Camelia M. Kuhnen
University of North Carolina
Kenan-Flagler Business School
300 Kenan Center Drive, MC #4407
Chapel Hill, NC 27599
NBER Program Affiliations:
NBER Affiliation: Faculty Research Fellow
Information about this author at RePEc
NBER Working Papers and Publications
|May 2017||The Effect of Prior Choices on Expectations and Subsequent Portfolio Decisions|
with Sarah Rudorf, Bernd Weber: w23438
We document that prior portfolio choices influence investors' expectations about asset values, and their future choices. We find that people update more from information consistent with their prior choices, leading to sticky portfolios over time. These effects are related to how the brain's valuation centers encode new information about assets and about the trader's own success. These findings provide microfoundations for theoretical models where agents learn jointly about their skill and about asset values, leading to disagreement, and offer a common explanation for several puzzling investor behaviors, specifically, households' low stock market participation rate, and the disposition and repurchase effects.
|January 2017||Non-Cognitive Abilities and Financial Delinquency: The Role of Self-Efficacy in Avoiding Financial Distress|
with Brian T. Melzer: w23028
We investigate a novel determinant of household financial delinquency, namely, people’s subjective expectations regarding the cost-benefit trade-off in default decisions. These expectations are determined by individuals’ self-efficacy, which is a non-cognitive ability that measures how strongly people believe that their effort will influence future outcomes. Using longitudinal household survey data, we show that people with higher self-efficacy, measured earlier in life, are less likely to be financially delinquent later on and to face consequences such as losing assets or access to traditional credit markets, are more likely to prepare for dealing with potential adverse shocks such as a job loss or a health event, and when faced with such shocks, are less likely to become financially deli...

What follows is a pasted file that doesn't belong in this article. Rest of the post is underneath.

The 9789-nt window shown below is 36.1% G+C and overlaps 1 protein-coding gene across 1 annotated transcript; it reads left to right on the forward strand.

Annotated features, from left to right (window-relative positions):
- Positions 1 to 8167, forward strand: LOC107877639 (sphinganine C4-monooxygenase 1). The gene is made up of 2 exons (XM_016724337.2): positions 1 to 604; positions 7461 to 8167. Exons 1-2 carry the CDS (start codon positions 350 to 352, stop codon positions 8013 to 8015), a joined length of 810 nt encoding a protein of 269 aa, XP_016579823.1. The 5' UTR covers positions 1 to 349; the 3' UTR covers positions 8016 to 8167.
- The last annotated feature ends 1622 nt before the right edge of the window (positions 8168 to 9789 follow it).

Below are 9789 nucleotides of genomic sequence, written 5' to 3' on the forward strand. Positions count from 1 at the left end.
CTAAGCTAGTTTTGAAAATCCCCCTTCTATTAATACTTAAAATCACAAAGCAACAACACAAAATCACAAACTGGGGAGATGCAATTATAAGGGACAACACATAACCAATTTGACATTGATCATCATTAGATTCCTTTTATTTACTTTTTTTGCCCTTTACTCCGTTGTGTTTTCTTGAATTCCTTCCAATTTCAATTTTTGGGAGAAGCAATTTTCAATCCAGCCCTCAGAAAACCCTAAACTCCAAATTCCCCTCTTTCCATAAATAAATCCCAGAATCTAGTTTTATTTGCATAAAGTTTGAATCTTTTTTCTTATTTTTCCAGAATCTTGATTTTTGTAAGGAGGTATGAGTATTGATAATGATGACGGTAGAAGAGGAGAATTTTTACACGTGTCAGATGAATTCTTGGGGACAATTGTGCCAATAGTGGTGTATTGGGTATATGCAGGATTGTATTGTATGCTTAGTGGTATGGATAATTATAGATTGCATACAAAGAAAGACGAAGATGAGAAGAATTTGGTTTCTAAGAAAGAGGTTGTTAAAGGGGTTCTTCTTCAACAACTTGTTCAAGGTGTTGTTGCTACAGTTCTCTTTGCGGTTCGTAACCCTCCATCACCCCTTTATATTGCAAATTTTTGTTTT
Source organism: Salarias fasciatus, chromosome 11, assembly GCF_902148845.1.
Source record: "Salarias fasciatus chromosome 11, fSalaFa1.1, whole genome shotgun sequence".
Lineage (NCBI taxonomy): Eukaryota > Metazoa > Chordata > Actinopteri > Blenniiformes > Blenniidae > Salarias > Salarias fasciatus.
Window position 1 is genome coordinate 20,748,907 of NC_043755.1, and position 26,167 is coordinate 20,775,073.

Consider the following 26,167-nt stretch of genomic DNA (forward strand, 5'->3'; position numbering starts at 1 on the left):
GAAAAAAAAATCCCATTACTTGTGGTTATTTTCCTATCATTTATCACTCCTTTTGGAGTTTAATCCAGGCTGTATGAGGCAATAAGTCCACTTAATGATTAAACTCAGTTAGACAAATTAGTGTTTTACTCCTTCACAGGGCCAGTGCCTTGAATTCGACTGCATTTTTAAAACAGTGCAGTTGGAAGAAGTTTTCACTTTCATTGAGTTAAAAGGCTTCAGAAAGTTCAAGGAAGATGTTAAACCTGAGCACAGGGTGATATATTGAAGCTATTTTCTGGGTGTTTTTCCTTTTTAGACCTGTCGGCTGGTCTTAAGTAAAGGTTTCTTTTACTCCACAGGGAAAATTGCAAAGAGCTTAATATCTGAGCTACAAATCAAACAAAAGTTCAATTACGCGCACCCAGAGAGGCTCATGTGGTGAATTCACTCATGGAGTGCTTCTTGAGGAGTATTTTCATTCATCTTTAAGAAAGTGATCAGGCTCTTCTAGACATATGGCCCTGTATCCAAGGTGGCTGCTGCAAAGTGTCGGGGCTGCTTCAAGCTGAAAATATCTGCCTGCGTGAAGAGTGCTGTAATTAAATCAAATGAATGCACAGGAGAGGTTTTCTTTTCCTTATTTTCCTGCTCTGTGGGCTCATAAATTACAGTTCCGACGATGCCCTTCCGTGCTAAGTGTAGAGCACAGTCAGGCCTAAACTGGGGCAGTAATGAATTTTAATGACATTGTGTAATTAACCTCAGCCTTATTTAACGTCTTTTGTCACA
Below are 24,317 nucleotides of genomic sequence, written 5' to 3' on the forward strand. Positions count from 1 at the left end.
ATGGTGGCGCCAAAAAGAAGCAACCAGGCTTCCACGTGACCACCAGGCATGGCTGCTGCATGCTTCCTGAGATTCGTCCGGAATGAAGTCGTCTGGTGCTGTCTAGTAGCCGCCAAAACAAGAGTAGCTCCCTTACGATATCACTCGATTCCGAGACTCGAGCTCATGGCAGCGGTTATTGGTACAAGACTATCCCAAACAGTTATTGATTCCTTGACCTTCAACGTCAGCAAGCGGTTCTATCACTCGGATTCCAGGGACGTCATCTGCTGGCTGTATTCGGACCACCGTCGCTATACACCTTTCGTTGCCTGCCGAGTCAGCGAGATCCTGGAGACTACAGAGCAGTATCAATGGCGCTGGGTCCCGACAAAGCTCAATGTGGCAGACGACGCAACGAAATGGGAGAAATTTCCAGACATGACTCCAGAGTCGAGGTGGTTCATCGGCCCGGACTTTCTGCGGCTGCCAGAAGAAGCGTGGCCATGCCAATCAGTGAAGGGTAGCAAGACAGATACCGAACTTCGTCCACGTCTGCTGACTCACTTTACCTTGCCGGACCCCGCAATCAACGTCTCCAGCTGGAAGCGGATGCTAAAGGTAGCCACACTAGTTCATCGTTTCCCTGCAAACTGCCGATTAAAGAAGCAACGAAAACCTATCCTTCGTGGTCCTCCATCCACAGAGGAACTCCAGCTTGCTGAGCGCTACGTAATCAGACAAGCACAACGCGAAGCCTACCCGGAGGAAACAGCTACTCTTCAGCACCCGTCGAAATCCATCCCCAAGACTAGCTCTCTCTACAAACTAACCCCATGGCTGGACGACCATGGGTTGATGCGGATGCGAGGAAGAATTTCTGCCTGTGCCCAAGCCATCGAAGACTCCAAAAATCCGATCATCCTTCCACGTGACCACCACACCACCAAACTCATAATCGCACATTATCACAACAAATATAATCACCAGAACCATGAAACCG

|May 2015||Socioeconomic Status and Learning from Financial Information|
with Andrei C. Miu: w21214
The majority of lower socioeconomic status (SES) households do not have any stock investments, which is detrimental to wealth accumulation. Here, we examine one potential driver of this puzzling fact, namely, that SES may influence the process by which people learn from information in financial markets. In an experimental setting we find that low SES participants, relative to medium or high SES ones, form more pessimistic beliefs about the distribution of stock investment outcomes and are less likely to invest in stocks. The pessimism bias in assessing risky assets induced by low SES is robust to several ways of measuring one’s socioeconomic standing and it replicates out of sample. These results suggest that SES shapes in predictable ways people’s beliefs about financial assets, which in ...
Published: Kuhnen, Camelia M. & Miu, Andrei C., 2017. "Socioeconomic status and learning from financial information," Journal of Financial Economics, Elsevier, vol. 124(2), pages 349-372. citation courtesy of
|January 2015||Exploration for Human Capital: Evidence from the MBA Labor Market|
with Paul Oyer: w20825
We empirically investigate the effect of uncertainty on corporate hiring. Using novel data from the labor market for MBA graduates, we show that uncertainty regarding how well job candidates fit with a firm’s industry hinders hiring, and that firms value probationary work arrangements that provide the option to learn more about potential full-time employees. The detrimental effect of uncertainty on hiring is more pronounced when firms face greater firing and replacement costs, and when they face less direct competition from other similar firms. These results suggest that firms faced with uncertainty use similar considerations when making hiring decisions as when making decisions regarding investment in physical capital.
Published: Camelia M. Kuhnen & Paul Oyer, 2016. "Exploration for Human Capital: Evidence from the MBA Labor Market," Journal of Labor Economics, University of Chicago Press, vol. 34(S2), pages S000 - S000. citation courtesy of